The next section examines common password cracking techniques to understand…

How Cybercriminals Circumvent Password Security

Now that you have strong passwords and a password manager deployed, you may think you‘re fully protected. But it‘s important to understand the sly ways hackers attempt to breach even robust passwords.

Being aware of these malicious tactics makes you an informed defender. Here are leading password cracking approaches used by cybercriminals:

Brute Force Attacks

This uncomplicated but resource-intensive method uses software tools to try every possible alphanumeric password combination until the correct one is found. They simply brute force all possibilities.

For an 8 character password with upper/lowercase letters + numbers, there are 218,340,105,584,896 possible combinations.

Brute force attacks are an exercise in computational power – hackers use networks of thousands of machines to test billions of guesses per second. Length and complexity are your best protections by expanding the possibilities.

Dictionary Attacks

Rather than guessing blindly, dictionary attacks feed lists of common words, phrases, and combinations into password cracking programs to find matches against user passwords.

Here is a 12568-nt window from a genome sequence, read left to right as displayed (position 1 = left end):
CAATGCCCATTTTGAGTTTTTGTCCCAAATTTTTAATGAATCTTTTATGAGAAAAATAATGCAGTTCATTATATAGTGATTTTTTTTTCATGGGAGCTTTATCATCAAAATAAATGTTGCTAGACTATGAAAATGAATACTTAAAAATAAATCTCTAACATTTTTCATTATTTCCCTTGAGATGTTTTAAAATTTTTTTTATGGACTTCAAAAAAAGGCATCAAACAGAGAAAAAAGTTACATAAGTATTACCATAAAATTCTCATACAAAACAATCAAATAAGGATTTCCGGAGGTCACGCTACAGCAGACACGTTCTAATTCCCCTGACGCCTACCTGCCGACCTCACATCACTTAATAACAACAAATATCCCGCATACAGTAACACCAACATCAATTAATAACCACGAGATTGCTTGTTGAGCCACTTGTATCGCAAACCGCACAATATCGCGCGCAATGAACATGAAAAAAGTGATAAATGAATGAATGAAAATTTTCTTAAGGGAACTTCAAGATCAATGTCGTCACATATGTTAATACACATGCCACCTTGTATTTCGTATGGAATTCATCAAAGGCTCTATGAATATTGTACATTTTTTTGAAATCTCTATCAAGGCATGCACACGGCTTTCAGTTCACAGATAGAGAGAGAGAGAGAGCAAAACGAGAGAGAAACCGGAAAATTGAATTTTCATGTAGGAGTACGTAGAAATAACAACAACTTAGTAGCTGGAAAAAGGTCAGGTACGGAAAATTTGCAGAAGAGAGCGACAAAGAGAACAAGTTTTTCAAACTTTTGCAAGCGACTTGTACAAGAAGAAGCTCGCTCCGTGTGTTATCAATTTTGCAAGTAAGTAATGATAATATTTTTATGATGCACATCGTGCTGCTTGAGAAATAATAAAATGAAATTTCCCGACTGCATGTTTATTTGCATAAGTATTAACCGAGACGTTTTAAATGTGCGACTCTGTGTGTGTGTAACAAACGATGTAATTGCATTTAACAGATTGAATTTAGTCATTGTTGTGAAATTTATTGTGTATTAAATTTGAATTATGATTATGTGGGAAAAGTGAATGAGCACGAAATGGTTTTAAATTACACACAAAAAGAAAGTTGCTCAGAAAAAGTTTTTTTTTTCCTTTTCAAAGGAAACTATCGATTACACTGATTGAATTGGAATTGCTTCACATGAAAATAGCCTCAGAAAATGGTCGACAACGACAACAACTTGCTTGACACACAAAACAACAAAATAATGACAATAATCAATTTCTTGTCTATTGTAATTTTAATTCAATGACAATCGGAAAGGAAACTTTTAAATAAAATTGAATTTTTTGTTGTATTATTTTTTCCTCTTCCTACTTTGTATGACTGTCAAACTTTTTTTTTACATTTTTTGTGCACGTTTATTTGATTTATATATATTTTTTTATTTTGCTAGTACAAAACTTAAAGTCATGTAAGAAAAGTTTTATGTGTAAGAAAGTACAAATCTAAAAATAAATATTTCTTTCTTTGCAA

This method is exponentially faster, able to test hundreds of millions of guesses per second. But it relies on users choosing simple dictionary-based passwords.

Rainbow Table Attacks

Rainbow tables serve a similar purpose as dictionary attacks, but in a more sophisticated way. They contain huge sets of pre-computed password hashes for common passwords and phrases.

By leveraging these databases rather than real-time computational cracking, lookups are extremely fast – up to billions per second. But salted password hashing techniques like bCrypt help thwart rainbow tables.

Social Engineering

Rather than attacking password security head-on, this technique manipulates users psychologically to voluntarily reveal passwords or personal information that grants access to accounts.

Threat actors use phone calls, emails, or even in-person interactions posing as IT pros or other trusted entities. Education is the best defense against sophistical social engineering ploys.

Phishing Attacks